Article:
In the direct aftermath of the 2008 Russian – Georgian war, the Russian Federation undertook a range of measures to extract both South Ossetia and Abkhazia from Georgia, starting with the recognition of both as independent, this weekend exactly ten years ago. A little exploration in the past.
Two weeks after the six-point (ceasefire) agreement between Georgia and Russia of August 12, 2008, President Dimitri Medvedev announced Russia recognizes both Georgian separatist regions South Ossetia and Abkhazia as independent countries, citing requests from both regions, and popular support in the State Duma and Federation Council. Although this decision came as a surprise to many, it actually wasn’t.
In the years prior to the 2008 war Russian, Abkhazian and South Ossetian politicians repeatedly requested the Kremlin to recognize the regions. The political debate in Russia on the issue however was strongly connected with the (rise of the) international debate around the status of Kosovo, especially since the 2006 UN-led process resulting in the 2007 Ahtisaari Plan. It was in this period the Russian political elite started to become more verbal that a unilateral recognition of independence of Kosovo could lead to a change of position of Russia towards Moldova’s Transnistria and both Georgian regions. Until 2008 the Kremlin fundamentally stuck to a non-recognition policy in all of the conflict areas in its periphery (and beyond, such as Kosovo).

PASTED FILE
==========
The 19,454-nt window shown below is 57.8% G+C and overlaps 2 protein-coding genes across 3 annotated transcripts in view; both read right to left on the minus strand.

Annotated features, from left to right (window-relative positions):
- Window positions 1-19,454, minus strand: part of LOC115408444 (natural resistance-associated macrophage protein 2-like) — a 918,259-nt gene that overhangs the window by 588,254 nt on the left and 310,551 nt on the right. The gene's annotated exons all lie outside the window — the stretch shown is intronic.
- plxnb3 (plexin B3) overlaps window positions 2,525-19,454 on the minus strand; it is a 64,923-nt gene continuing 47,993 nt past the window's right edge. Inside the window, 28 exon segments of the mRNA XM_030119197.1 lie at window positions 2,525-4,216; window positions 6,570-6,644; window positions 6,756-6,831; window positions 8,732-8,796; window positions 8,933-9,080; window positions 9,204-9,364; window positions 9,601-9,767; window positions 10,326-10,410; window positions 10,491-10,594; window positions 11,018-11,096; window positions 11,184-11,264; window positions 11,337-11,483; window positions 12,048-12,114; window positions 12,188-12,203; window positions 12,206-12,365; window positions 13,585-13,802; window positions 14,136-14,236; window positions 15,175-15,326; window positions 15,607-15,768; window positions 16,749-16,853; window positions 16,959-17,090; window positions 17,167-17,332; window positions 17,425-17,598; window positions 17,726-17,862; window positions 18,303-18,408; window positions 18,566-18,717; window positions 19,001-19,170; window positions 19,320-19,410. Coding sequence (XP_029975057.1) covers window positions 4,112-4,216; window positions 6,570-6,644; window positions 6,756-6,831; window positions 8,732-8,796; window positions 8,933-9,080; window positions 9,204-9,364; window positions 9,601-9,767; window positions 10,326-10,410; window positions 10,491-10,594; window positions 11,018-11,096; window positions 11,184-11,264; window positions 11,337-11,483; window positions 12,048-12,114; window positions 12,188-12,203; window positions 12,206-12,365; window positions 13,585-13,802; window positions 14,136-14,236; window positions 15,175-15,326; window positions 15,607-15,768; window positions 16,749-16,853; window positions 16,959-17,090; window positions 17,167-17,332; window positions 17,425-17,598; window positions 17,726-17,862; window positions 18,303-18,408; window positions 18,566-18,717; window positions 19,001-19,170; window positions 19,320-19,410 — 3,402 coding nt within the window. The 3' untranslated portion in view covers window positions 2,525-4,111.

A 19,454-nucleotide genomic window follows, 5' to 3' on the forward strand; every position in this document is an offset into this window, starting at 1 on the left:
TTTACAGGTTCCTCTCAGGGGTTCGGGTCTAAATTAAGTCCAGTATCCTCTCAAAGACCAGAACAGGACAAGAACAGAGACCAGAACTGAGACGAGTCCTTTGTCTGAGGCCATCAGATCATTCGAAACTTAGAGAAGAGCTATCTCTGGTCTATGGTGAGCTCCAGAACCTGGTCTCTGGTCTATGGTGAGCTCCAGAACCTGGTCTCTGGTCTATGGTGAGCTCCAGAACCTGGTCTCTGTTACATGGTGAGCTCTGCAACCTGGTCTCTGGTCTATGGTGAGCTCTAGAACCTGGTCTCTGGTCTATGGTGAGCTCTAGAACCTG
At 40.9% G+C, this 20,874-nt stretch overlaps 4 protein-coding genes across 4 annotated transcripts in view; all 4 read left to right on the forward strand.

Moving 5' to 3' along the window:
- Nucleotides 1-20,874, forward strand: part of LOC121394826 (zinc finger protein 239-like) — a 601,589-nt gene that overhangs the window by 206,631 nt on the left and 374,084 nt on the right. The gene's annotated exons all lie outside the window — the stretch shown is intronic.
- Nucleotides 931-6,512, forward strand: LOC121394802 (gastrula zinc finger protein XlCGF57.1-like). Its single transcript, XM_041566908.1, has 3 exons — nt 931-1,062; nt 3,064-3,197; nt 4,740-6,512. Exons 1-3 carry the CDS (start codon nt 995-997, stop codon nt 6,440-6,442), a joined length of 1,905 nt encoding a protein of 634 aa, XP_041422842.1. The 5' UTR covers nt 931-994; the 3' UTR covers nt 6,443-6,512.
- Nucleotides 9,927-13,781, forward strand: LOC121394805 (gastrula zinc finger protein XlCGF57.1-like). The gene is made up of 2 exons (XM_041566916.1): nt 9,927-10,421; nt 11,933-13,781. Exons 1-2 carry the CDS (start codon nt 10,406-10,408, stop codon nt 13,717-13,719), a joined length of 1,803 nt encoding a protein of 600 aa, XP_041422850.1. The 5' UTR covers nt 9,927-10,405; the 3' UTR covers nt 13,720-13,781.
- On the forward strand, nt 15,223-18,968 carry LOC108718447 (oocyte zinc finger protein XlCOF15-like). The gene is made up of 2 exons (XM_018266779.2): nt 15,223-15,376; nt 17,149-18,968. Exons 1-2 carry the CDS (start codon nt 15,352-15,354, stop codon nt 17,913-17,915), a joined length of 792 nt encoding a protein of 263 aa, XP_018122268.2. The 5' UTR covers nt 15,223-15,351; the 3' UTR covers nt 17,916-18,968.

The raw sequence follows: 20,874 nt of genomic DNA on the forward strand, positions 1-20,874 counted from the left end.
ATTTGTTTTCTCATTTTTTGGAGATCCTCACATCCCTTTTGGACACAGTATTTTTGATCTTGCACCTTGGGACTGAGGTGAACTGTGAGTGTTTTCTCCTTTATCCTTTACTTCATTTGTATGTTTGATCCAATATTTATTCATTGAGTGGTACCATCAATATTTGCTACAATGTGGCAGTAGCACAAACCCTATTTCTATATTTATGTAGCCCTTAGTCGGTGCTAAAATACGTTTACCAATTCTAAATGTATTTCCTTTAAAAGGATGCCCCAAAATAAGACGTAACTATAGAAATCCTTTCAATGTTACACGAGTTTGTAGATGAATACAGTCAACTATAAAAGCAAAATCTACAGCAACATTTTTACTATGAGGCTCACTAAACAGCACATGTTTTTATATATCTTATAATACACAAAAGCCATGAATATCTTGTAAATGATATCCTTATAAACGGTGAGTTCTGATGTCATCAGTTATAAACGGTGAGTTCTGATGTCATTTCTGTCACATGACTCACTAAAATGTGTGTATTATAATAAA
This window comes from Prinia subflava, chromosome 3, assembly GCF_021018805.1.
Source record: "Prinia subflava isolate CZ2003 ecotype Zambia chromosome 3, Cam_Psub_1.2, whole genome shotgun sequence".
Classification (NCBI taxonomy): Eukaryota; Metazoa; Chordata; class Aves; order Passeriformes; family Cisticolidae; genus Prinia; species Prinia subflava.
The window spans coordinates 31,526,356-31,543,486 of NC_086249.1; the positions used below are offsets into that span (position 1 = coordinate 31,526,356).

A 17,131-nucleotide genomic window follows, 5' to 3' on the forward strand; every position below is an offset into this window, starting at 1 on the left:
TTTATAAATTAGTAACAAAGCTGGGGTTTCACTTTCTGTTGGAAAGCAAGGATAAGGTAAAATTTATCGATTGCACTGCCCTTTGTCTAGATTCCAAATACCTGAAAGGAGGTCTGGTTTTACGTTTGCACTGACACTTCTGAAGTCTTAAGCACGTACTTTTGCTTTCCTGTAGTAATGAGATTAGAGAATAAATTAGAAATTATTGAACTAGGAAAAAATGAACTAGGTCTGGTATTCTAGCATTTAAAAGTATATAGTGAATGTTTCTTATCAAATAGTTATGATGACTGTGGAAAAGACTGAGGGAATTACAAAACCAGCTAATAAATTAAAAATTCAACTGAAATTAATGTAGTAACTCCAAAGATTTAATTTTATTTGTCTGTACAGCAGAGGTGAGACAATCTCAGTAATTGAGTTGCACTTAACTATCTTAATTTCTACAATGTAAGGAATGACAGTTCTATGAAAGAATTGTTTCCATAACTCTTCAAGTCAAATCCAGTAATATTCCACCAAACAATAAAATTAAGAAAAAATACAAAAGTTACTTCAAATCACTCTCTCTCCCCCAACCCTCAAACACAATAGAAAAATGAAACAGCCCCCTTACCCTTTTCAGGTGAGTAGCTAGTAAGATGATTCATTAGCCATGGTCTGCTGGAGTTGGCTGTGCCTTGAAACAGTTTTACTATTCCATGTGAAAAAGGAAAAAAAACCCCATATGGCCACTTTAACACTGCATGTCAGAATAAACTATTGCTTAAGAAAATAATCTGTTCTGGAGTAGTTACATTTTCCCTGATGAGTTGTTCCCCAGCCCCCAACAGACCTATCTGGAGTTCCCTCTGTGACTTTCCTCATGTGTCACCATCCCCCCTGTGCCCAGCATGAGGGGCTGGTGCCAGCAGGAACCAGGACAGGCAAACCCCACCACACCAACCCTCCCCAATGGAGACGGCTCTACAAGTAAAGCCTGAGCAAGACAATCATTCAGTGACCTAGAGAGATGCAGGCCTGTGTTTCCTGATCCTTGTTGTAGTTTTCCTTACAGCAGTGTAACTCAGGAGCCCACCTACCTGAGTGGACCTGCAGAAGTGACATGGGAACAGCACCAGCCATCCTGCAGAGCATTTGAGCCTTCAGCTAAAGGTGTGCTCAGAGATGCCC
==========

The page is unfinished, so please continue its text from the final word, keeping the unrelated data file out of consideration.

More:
Especially after February 17, 2008 when Kosovo declared its independence, quickly followed by the recognition from the United States and many western partners, the Russian political elite pushed for a counter reaction. In March 2008 the State Duma accepted a resolution calling the Kremlin to recognize South Ossetia’s, Abkhazia’s and Transnistria’s independence if Georgia would become NATO member or after “military aggression”. The Kremlin kept this in their pocket, it first needed to pave the final pretext for such a step: pushing the Georgians into “military aggression”, creating the grounds for an intervention (“protection of Russian citizens”) and recognition of independence (“to protect the South Ossetians and Abkhazians from genocide by the Georgians” as Medvedev would say on August 26, 2008)
But why was this seemingly “tit for tat” with Kosovo in their mind so important for Russian politicians? Was it merely a reason and opportunity to an existing plan, a bigger plot? It was not only the general (but not unanimous) western recognition for Kosovo’s independence that struck the cord, but it was certainly part of the agitation. Much of the Russian anger sat in growing NATO frustration over NATO, such as intervention in 1999 against the Serbs, in protection of the Kosovars, that Russia deemed illegal. But it was more than that.